The Swiss National Bank, the central bank of Switzerland, is as rock solid as Swiss granite but not its wildly fluctuating shares, which analysts say are an investment every bit as risky as Bitcoin. The shares have enjoyed a crazy rally of over 600 percent in the last two years and were changing hands at 9,000 Swiss francs ($9,400) last Friday before tumbling to 7,000 francs by Wednesday.
Matthias Geissbühler, chief investment strategist at Swiss cooperative bank Raiffeisen, warned investors to steer clear of them. “We usually only see such extreme price swings with Bitcoin or some technology shares,” he said. The SNB declined to comment on the gyrations.
It’s unusual for a central bank to have listed shares, but there’s a simple reason why the SNB became an anomaly. Switzerland’s money used to be printed by private sector banks, and the creation of the SNB in 1906 was a typical Swiss compromise to find a middle way between a public and private sector institution.
On average only 200 shares change hands every day, hence the huge fluctuations.
At first sight, SNB’s shares are an attractive investment. After all, the bank is an important financial market player and has amassed 743 billion francs worth of foreign currency reserves. Unlike the European Central Bank, the SNB doesn’t just buy bonds but shares too, and it owns stakes in top global companies like Apple and Amazon.
The rise in financial markets helped SNB post a record profit of 54 million francs last year. But here’s the rub: The dividend payout is capped at 15 francs per share, amounting to a meager dividend yield of 0.2 percent at the current price.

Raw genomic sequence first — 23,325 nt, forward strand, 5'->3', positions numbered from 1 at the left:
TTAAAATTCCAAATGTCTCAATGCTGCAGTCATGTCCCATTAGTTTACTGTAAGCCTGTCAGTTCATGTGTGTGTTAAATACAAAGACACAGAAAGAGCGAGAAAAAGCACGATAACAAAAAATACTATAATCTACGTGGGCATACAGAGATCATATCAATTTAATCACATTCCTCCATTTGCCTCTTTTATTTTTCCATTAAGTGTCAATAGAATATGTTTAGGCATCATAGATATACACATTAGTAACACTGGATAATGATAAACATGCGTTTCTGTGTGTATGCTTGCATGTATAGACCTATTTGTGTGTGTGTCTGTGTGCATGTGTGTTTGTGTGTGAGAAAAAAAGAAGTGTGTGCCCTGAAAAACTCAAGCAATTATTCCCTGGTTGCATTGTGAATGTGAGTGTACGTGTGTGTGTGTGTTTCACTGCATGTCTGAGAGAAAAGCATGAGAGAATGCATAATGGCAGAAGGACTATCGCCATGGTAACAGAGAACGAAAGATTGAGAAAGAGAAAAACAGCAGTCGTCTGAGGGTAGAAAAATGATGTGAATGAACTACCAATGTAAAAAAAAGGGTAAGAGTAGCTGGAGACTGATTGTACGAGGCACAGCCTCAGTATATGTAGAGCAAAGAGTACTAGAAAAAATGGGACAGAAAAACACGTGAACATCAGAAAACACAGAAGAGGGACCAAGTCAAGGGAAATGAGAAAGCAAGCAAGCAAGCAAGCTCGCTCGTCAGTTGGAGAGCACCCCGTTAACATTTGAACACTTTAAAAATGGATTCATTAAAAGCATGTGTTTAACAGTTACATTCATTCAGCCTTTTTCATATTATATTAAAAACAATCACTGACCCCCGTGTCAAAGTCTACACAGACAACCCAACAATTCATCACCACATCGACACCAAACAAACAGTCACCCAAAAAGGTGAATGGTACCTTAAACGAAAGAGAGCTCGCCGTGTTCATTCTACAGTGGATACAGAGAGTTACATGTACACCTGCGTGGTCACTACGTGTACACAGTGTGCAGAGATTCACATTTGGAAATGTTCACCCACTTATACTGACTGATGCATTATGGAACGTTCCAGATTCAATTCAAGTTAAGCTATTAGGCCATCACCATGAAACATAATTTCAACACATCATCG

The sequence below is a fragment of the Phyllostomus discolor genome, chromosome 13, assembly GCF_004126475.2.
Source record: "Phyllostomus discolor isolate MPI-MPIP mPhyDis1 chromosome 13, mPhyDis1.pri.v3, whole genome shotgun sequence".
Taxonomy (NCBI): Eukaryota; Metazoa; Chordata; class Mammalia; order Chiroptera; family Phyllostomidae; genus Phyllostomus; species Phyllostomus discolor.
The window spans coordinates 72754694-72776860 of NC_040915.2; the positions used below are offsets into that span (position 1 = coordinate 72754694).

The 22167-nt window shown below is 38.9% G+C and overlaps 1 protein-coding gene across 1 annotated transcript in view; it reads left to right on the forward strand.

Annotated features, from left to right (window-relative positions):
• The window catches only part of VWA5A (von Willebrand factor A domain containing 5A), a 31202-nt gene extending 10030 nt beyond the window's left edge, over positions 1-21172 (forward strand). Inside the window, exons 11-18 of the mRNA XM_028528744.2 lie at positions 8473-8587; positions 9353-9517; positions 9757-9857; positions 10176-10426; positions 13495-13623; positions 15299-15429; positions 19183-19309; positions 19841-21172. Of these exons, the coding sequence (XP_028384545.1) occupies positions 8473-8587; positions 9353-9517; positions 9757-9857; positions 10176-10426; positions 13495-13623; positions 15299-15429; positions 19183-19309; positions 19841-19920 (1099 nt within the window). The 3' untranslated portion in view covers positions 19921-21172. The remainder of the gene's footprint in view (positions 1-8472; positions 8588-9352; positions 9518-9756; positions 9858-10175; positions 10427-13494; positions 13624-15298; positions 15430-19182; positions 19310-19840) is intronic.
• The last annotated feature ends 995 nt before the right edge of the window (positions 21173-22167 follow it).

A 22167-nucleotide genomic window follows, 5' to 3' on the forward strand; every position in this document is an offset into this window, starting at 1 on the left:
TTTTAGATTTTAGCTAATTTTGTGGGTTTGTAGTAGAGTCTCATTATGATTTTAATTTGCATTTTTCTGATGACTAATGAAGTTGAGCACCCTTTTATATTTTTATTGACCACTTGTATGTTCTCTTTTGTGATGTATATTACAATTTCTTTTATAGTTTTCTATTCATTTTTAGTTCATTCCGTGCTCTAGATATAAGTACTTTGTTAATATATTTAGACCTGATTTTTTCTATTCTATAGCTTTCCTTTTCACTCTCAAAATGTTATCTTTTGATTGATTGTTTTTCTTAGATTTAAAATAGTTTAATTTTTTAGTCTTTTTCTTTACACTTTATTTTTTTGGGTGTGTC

In normal companies, shareholders have the right to force the management to hike the payout. But SNB isn’t a normal company. Shareholders’ voting rights are limited to 100 regardless of how many shares they own. Besides, the Swiss cantons and the government-owned cantonal banks hold a majority of around 51 percent.
Investors can only hope that the SNB will withdraw its own shares from the stock exchange one day and offer shareholders a premium in return. That’s what the Bank for International Settlements, the Switzerland-based umbrella organization for the world’s central banks, did in 2001. “But from the SNB’s point of view there’s no reason to do so,” said Mr. Geissbühler.
Many small investors don’t care. SNB shares are seen by many as an insider tip and even likened to the legendary Blue Mauritius, one of the world’s rarest postage stamps.
The shares are so volatile because they’re so illiquid. Of the 100,000 registered shares issued only a few thousand are traded on the stock market, Mr. Geissbühler estimates. On average only 200 change hands every day, hence the huge fluctuations. “We firmly advise against joining in the speculation,” said Mr. Geissbühler.
One shareholder at least is likely to have struck gold with SNB shares. German entrepreneur Theo Siegert was the biggest single shareholder in SNB in 2016 with a 6.7 percent stake. Late last year he only owned some 6 percent, meaning he sold around 650 shares.
Michael Brächer is a financial editor in Handelsblatt’s investment team in Frankfurt. David Crossland adapted this story into English for Handelsblatt Global. To contact the author: firstname.lastname@example.org